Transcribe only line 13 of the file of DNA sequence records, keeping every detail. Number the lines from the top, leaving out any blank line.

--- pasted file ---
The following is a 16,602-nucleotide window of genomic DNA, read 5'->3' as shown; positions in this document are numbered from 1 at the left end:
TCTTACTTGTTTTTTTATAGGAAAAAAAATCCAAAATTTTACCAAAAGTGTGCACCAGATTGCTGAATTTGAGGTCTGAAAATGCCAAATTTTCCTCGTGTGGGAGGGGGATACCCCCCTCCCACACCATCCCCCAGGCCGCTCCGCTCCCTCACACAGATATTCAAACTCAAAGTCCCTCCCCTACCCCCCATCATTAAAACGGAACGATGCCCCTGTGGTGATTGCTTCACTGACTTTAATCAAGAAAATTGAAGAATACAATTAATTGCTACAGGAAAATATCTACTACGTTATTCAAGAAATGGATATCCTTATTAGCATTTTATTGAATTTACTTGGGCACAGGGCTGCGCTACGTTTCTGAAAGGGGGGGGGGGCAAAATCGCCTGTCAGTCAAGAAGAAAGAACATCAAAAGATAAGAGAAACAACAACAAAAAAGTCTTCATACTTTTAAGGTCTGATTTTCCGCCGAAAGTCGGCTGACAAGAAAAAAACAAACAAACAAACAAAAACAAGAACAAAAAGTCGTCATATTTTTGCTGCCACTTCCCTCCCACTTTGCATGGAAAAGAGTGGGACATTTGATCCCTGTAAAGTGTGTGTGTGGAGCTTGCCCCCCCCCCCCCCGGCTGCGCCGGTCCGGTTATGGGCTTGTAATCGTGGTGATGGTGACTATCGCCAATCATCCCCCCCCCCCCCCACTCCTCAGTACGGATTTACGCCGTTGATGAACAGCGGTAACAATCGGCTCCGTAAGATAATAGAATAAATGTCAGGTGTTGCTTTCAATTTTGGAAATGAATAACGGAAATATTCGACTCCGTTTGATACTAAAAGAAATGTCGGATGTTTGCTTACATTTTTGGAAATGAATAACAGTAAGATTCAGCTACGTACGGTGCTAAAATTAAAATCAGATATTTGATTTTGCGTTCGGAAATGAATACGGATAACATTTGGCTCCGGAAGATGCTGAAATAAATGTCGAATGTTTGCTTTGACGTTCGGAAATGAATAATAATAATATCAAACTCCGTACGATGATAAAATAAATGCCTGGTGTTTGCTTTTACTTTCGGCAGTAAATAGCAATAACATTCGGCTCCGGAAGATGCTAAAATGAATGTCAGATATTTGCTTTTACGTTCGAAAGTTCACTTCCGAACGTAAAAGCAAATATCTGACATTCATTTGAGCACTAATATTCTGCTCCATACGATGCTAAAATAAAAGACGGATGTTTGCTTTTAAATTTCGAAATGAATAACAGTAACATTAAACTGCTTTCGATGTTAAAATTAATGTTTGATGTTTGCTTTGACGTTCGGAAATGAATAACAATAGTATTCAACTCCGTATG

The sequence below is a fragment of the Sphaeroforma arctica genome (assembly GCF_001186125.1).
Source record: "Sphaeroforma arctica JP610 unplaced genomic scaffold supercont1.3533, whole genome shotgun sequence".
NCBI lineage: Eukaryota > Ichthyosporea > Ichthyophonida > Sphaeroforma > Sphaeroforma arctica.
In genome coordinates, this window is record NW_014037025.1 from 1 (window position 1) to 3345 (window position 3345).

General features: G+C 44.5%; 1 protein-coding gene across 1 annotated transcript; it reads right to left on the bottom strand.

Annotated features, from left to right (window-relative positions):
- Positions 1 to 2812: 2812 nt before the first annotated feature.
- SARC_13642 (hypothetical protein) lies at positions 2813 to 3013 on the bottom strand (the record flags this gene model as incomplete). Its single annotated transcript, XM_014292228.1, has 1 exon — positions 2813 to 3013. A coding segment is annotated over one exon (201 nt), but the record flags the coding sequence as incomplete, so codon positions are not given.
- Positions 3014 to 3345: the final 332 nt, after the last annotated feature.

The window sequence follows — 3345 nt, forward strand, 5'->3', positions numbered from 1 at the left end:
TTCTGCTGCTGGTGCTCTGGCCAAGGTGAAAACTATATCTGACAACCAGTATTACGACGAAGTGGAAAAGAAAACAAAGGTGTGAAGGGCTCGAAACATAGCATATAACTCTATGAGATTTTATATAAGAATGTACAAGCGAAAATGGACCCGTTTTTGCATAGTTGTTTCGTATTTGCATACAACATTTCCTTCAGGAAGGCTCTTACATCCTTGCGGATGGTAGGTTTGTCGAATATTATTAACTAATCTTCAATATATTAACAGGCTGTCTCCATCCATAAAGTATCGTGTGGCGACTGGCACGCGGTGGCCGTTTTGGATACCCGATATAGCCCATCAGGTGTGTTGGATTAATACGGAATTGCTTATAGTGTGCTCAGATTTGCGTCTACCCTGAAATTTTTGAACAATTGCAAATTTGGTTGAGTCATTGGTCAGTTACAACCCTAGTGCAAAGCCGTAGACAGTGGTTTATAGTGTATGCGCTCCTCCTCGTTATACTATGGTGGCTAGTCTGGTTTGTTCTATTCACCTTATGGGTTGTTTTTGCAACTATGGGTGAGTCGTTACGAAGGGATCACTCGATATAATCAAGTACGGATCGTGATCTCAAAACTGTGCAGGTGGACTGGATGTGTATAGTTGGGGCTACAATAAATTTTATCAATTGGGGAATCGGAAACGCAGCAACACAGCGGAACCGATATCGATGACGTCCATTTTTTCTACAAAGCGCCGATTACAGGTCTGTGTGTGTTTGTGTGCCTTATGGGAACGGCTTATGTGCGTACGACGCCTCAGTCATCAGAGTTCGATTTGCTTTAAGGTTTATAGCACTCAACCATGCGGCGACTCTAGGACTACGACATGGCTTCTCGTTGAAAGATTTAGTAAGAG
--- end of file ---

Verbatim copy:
TTCTGCTGCTGGTGCTCTGGCCAAGGTGAAAACTATATCTGACAACCAGTATTACGACGAAGTGGAAAAGAAAACAAAGGTGTGAAGGGCTCGAAACATAGCATATAACTCTATGAGATTTTATATAAGAATGTACAAGCGAAAATGGACCCGTTTTTGCATAGTTGTTTCGTATTTGCATACAACATTTCCTTCAGGAAGGCTCTTACATCCTTGCGGATGGTAGGTTTGTCGAATATTATTAACTAATCTTCAATATATTAACAGGCTGTCTCCATCCATAAAGTATCGTGTGGCGACTGGCACGCGGTGGCCGTTTTGGATACCCGATATAGCCCATCAGGTGTGTTGGATTAATACGGAATTGCTTATAGTGTGCTCAGATTTGCGTCTACCCTGAAATTTTTGAACAATTGCAAATTTGGTTGAGTCATTGGTCAGTTACAACCCTAGTGCAAAGCCGTAGACAGTGGTTTATAGTGTATGCGCTCCTCCTCGTTATACTATGGTGGCTAGTCTGGTTTGTTCTATTCACCTTATGGGTTGTTTTTGCAACTATGGGTGAGTCGTTACGAAGGGATCACTCGATATAATCAAGTACGGATCGTGATCTCAAAACTGTGCAGGTGGACTGGATGTGTATAGTTGGGGCTACAATAAATTTTATCAATTGGGGAATCGGAAACGCAGCAACACAGCGGAACCGATATCGATGACGTCCATTTTTTCTACAAAGCGCCGATTACAGGTCTGTGTGTGTTTGTGTGCCTTATGGGAACGGCTTATGTGCGTACGACGCCTCAGTCATCAGAGTTCGATTTGCTTTAAGGTTTATAGCACTCAACCATGCGGCGACTCTAGGACTACGACATGGCTTCTCGTTGAAAGATTTAGTAAGAG